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EXPLORE
March 13, 2013
College freshman Daniel Zablocky recently received his appointment to the U.S. Military Academy. A Patterson Mill High School graduate, Zablocky is the son of Paul and Barbara Zablocky of Bel Air. Attending Marion Military Institute in Alabama, he will report to West Point this summer to join the class of 2017.
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NEWS
By Jonah Goldberg | June 16, 2014
The Arab Spring is over. Welcome to the Jihadi Spring. Across a huge swath of what, up until recently, had been known as Iraq and Syria, a transnational movement of Sunni Islamic extremists has taken control. The Islamic State of Iraq and Syria (ISIS) has conquered -- without much effort -- Mosul, Iraq's second largest city, along with most of the province of Nineveh. It also took Tikrit, Saddam Hussein's hometown. Along the way it has ransacked banks (to the tune of hundreds of millions of dollars)
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EXPLORE
August 5, 2013
The U.S. Army Edgewood Chemical Biological Center (ECBC) at Aberdeen Proving Ground welcomed cadets from the U.S. Military Academy at West Point this summer to work on chemical and biological defense projects. The cadets were taking part in the academy's Advanced Individual Academic Development (AIAD) program, which provides cadets with an opportunity to observe and implement concepts from their coursework over several weeks during the summer months. Ten cadets were selected to receive their additional training at ECBC.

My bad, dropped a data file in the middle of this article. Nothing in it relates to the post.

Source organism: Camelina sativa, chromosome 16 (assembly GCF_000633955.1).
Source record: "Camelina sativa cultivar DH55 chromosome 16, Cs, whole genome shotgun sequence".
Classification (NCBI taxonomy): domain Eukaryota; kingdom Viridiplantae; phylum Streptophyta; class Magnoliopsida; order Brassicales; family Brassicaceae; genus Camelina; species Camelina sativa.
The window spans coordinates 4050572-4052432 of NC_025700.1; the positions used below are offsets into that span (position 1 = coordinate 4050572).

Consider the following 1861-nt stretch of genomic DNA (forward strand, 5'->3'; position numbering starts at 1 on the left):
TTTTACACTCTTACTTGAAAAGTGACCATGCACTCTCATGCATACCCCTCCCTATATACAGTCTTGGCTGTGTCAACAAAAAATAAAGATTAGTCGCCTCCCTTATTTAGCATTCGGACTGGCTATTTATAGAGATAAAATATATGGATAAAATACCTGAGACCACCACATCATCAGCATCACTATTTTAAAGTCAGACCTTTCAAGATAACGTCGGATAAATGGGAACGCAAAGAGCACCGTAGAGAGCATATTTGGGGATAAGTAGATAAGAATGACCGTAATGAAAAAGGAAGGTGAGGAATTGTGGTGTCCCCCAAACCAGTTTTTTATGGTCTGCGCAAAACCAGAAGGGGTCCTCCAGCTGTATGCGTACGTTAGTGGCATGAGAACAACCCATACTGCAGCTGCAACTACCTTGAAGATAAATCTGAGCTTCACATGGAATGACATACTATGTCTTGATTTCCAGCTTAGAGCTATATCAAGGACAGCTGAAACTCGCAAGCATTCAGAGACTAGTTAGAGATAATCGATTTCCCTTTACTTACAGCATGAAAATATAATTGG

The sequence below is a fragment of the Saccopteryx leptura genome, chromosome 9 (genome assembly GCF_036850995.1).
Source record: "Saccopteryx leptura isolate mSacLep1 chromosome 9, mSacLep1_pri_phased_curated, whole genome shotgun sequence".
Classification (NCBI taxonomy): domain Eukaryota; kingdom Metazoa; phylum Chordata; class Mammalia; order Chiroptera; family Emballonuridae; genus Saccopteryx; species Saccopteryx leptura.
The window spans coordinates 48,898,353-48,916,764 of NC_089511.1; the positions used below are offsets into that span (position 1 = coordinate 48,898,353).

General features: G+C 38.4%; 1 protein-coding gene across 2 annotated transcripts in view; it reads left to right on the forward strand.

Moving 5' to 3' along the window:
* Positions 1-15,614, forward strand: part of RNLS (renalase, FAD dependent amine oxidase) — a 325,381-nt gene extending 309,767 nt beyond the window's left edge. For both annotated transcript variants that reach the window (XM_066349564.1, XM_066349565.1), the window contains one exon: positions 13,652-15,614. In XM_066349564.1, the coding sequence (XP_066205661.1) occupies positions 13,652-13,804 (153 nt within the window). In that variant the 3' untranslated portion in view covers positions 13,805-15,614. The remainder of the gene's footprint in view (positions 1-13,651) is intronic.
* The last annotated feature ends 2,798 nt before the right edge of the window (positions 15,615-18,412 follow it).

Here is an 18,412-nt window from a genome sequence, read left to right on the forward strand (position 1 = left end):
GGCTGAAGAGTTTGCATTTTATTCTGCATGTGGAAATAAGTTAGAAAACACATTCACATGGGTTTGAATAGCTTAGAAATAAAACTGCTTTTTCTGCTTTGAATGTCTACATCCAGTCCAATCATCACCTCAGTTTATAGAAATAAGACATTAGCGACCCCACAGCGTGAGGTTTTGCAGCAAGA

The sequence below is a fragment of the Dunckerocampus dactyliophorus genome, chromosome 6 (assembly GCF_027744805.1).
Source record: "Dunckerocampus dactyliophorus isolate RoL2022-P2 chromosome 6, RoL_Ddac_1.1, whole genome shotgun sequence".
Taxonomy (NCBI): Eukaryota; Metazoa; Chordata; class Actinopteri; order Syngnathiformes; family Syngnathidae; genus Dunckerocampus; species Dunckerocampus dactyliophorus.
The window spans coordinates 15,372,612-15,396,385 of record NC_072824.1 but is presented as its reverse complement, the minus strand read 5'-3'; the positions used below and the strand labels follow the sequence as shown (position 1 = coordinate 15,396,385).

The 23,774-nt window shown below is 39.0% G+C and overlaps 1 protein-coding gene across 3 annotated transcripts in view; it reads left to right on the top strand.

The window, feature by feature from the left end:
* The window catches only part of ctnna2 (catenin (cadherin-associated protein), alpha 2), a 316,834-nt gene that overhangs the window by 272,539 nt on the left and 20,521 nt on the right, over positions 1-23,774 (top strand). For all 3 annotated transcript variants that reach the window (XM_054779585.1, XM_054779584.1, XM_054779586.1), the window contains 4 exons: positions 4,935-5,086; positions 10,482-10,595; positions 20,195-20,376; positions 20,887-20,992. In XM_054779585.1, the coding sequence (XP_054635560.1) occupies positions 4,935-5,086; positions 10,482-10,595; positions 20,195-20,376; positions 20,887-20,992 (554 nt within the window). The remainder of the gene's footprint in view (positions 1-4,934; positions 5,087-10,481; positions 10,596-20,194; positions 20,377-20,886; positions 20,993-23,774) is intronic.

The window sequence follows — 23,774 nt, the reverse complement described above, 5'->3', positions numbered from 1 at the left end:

NEWS
June 4, 2014
I suggested to Funk & Wagnalls (I guess I should really tell Wikipedia, too) that the editorial regarding President Barack Obama's foreign policy be listed as a good example of "sycophancy" ( "Obama at West Point," June 1). President Obama's foreign policy is a disaster. He lost an ambassador in Libya, and we don't even know why he was in Benghazi on the anniversary of 9/11. The Arab spring has worked out real well. We have Dennis Rodman representing the U.S. in North Korea. The economic sanctions against Russia for taking Crimea were to punish some oligarchs - not exactly real punishing.
EXPLORE
March 21, 2012